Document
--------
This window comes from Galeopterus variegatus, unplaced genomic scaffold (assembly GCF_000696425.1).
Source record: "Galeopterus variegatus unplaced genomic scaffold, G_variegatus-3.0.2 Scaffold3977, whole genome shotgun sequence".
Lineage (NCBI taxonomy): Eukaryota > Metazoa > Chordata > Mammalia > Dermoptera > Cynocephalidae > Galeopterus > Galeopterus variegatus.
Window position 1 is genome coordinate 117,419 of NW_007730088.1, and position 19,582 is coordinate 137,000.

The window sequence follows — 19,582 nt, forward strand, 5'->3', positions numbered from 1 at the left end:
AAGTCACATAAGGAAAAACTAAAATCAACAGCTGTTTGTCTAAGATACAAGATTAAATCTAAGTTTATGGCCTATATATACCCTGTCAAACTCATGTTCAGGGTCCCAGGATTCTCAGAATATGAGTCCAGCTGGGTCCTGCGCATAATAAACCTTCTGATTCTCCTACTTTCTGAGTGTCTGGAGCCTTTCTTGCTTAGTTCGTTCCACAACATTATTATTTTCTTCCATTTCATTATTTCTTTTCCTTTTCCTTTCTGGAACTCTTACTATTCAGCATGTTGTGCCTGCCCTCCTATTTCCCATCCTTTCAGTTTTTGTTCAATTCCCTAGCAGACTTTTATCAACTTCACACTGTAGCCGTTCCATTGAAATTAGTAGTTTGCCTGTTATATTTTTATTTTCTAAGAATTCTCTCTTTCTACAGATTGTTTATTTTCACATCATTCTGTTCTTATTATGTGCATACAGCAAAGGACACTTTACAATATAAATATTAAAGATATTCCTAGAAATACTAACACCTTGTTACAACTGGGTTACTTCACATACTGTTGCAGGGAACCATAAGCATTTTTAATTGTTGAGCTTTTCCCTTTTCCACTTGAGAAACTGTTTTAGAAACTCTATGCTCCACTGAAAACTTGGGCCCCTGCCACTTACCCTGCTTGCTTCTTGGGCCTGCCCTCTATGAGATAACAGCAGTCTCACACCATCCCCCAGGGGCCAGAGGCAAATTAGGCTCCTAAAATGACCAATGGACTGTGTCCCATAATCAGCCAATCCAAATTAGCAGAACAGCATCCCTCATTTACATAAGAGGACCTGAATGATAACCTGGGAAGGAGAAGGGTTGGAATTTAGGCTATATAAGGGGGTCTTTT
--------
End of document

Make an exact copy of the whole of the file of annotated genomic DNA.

This window comes from Galeopterus variegatus, unplaced genomic scaffold (assembly GCF_000696425.1).
Source record: "Galeopterus variegatus unplaced genomic scaffold, G_variegatus-3.0.2 Scaffold3977, whole genome shotgun sequence".
Lineage (NCBI taxonomy): Eukaryota > Metazoa > Chordata > Mammalia > Dermoptera > Cynocephalidae > Galeopterus > Galeopterus variegatus.
Window position 1 is genome coordinate 117,419 of NW_007730088.1, and position 19,582 is coordinate 137,000.

The window sequence follows — 19,582 nt, forward strand, 5'->3', positions numbered from 1 at the left end:
AAGTCACATAAGGAAAAACTAAAATCAACAGCTGTTTGTCTAAGATACAAGATTAAATCTAAGTTTATGGCCTATATATACCCTGTCAAACTCATGTTCAGGGTCCCAGGATTCTCAGAATATGAGTCCAGCTGGGTCCTGCGCATAATAAACCTTCTGATTCTCCTACTTTCTGAGTGTCTGGAGCCTTTCTTGCTTAGTTCGTTCCACAACATTATTATTTTCTTCCATTTCATTATTTCTTTTCCTTTTCCTTTCTGGAACTCTTACTATTCAGCATGTTGTGCCTGCCCTCCTATTTCCCATCCTTTCAGTTTTTGTTCAATTCCCTAGCAGACTTTTATCAACTTCACACTGTAGCCGTTCCATTGAAATTAGTAGTTTGCCTGTTATATTTTTATTTTCTAAGAATTCTCTCTTTCTACAGATTGTTTATTTTCACATCATTCTGTTCTTATTATGTGCATACAGCAAAGGACACTTTACAATATAAATATTAAAGATATTCCTAGAAATACTAACACCTTGTTACAACTGGGTTACTTCACATACTGTTGCAGGGAACCATAAGCATTTTTAATTGTTGAGCTTTTCCCTTTTCCACTTGAGAAACTGTTTTAGAAACTCTATGCTCCACTGAAAACTTGGGCCCCTGCCACTTACCCTGCTTGCTTCTTGGGCCTGCCCTCTATGAGATAACAGCAGTCTCACACCATCCCCCAGGGGCCAGAGGCAAATTAGGCTCCTAAAATGACCAATGGACTGTGTCCCATAATCAGCCAATCCAAATTAGCAGAACAGCATCCCTCATTTACATAAGAGGACCTGAATGATAACCTGGGAAGGAGAAGGGTTGGAATTTAGGCTATATAAGGGGGTCTTTT